NACOGDOCHES, Texas — Stephen F. Austin State University’s Stone Fort Museum has named Rick Still and the late Frances A. Shofner as the 2023 Cum Concilio Club Heritage Preservation Award recipients.
The museum's biennial heritage preservation award was established in honor of the Cum Concilio Club's dedication to the preservation of Nacogdoches' cultural and historical landscape. The award recognizes a group or individual who has made significant contributions to the preservation of East Texas’ history and Nacogdoches' heritage.
“This year’s recipients have dedicated a lifetime of preserving and sharing our great cultural history,” said Carolyn Spears, director of the Stone Fort Museum. “The importance of preserving history is as much about memory as it is about a building, painting or place. Preserving history is about holding on to the stories that inform our understanding and place in the world.”
Among his many accomplishments, Still was selected predominantly for his work in developing the Charles Bright Visitor Center exhibits located in downtown Nacogdoches. A lifetime collector of Nacogdoches County material culture, Still has shared his passion for history with the community. Along with contributing to multiple exhibits in the visitor center, his passion also led to contributions to other Nacogdoches venues, including the Stone Fort Museum exhibit, “El Camino Real de los Tejas and Building Nacogdoches: 1716-2016.” Still’s contributions have reached thousands of residents and heritage tourists.
Still also served as a board member on the Nacogdoches Convention and Visitors Bureau and has been a fierce supporter of tourism in Nacogdoches.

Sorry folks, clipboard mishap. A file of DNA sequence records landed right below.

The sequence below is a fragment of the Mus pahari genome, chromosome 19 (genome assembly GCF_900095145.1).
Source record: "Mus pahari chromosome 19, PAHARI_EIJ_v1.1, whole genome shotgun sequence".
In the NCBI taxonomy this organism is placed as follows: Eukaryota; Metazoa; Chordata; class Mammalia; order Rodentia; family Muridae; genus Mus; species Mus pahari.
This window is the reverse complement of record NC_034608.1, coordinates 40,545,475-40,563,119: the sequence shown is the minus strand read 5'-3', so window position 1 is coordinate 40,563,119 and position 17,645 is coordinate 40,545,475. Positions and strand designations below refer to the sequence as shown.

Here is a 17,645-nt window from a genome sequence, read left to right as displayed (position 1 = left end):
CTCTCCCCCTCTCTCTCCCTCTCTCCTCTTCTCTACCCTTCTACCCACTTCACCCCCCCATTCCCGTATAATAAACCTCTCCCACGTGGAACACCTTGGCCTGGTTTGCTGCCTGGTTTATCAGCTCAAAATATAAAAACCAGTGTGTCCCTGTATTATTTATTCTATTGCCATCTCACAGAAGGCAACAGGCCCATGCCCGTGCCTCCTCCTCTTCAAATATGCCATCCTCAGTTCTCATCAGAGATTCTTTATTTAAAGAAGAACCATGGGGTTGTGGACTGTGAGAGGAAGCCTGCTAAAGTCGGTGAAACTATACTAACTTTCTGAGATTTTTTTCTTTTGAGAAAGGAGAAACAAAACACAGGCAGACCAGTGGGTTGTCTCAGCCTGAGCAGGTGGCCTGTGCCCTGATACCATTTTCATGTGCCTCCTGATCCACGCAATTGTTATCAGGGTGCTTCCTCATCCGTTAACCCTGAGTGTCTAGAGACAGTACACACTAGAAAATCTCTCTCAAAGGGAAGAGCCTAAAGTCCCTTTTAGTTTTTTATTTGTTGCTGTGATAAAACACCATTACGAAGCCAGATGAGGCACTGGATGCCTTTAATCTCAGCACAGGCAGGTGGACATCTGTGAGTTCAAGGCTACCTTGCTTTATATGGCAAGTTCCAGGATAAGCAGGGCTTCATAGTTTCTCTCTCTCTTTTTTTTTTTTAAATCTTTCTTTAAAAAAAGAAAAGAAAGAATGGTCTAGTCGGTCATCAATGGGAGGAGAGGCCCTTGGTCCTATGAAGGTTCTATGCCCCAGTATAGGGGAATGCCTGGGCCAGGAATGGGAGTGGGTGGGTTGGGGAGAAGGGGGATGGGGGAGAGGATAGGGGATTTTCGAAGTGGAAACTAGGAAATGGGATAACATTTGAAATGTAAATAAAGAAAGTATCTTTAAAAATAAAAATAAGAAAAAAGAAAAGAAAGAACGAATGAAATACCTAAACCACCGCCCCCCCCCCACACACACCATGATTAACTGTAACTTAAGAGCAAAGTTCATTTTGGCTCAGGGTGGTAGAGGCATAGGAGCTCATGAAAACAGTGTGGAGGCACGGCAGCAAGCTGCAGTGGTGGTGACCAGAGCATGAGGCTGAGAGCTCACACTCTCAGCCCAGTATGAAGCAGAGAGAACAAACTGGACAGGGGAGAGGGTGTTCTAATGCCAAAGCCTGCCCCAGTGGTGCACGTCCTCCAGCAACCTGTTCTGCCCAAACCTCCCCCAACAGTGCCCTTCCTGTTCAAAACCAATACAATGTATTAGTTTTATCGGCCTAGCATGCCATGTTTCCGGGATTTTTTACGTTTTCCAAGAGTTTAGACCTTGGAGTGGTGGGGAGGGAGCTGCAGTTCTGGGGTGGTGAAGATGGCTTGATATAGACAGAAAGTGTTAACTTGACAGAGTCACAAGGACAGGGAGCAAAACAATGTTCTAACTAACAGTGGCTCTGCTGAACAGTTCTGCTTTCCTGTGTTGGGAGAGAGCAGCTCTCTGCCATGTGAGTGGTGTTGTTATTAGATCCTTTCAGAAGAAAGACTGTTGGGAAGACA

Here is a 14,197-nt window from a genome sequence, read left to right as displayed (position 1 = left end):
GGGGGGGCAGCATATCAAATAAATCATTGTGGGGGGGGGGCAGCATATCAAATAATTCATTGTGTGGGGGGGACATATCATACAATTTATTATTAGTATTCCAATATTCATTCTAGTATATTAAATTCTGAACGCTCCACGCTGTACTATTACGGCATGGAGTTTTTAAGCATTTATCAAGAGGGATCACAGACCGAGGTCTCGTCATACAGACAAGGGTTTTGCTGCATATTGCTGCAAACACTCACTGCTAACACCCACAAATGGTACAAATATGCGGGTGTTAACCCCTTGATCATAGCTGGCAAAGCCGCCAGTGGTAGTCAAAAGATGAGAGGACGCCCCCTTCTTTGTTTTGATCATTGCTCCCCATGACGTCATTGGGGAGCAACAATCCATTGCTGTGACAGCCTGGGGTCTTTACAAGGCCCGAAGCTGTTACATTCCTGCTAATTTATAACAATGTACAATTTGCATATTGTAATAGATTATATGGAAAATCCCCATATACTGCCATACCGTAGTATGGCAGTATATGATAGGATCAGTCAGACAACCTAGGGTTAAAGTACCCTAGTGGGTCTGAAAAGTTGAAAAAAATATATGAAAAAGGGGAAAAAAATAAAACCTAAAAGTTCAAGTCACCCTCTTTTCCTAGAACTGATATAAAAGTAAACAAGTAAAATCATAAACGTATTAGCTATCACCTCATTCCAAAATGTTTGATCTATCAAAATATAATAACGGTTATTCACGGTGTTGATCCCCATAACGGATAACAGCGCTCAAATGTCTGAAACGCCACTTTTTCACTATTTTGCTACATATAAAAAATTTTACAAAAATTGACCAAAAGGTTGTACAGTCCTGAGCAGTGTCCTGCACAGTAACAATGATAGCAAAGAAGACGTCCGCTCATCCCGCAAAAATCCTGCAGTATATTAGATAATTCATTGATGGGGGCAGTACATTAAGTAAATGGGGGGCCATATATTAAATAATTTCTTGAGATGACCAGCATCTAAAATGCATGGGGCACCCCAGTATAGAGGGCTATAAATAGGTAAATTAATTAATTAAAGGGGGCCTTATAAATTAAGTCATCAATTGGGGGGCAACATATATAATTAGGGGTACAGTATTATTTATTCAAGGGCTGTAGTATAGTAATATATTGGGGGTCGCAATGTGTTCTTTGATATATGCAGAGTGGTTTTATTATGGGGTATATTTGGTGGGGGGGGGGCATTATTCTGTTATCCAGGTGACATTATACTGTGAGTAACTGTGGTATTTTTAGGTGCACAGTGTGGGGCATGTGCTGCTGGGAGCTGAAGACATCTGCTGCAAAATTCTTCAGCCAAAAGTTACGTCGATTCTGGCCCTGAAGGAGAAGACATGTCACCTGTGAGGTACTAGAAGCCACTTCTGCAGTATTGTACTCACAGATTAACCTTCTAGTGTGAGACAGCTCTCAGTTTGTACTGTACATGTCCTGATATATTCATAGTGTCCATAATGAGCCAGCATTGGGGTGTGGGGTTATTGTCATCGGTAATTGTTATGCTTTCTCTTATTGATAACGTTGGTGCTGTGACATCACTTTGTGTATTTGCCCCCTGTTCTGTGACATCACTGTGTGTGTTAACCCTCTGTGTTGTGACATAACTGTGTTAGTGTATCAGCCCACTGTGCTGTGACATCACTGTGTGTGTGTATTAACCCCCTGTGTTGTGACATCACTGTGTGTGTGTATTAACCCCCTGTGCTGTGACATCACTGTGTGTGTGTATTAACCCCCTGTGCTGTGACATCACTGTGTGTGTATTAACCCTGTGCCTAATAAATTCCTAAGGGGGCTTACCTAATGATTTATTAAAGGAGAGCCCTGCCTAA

Frances A. Shofner
Until her death in 2017, Shofner devoted her life to safeguarding Nacogdoches’ place in history and will be remembered for contributions to preserving her hometown. She is regarded for her role as a leader in multiple projects and organizations dedicated to enhancing the public’s understanding of preserving heritage and cultivating Nacogdoches history.
A Nacogdoches native, Shofner served as a board member for the Friends of Historic Nacogdoches and directly contributed to the preservation and development of the Lanana and Banita Creek walking trails, the Christmas Tour of Homes, the Living History of Oak Grove Cemetery, and the Heritage Walk Statue Project. She also held instrumental roles in the Nacogdoches Junior Forum, Cum Concilio Club, City Federations of Women’s Clubs and the Oak Grove Cemetery Restoration Project.
ABOUT STEPHEN F. AUSTIN STATE UNIVERSITY
Stephen F. Austin State University, the newest member of The University of Texas System, began a century ago as a teachers’ college in Texas’ oldest town, Nacogdoches. Today, it has grown into a regional institution comprising six colleges — business, education, fine arts, forestry and agriculture, liberal and applied arts, and sciences and mathematics. Accredited by the Southern Association of Colleges and Schools, SFA enrolls approximately 11,000 students while providing the academic breadth of a state university with the personalized attention of a private school. The main campus encompasses 421 acres that include 37 academic facilities, nine residence halls, and 68 acres of recreational trails that wind through its six gardens. The university offers more than 80 bachelor’s degrees, more than 40 master’s degrees and four doctoral degrees covering more than 120 areas of study. Learn more by visiting the SFA website.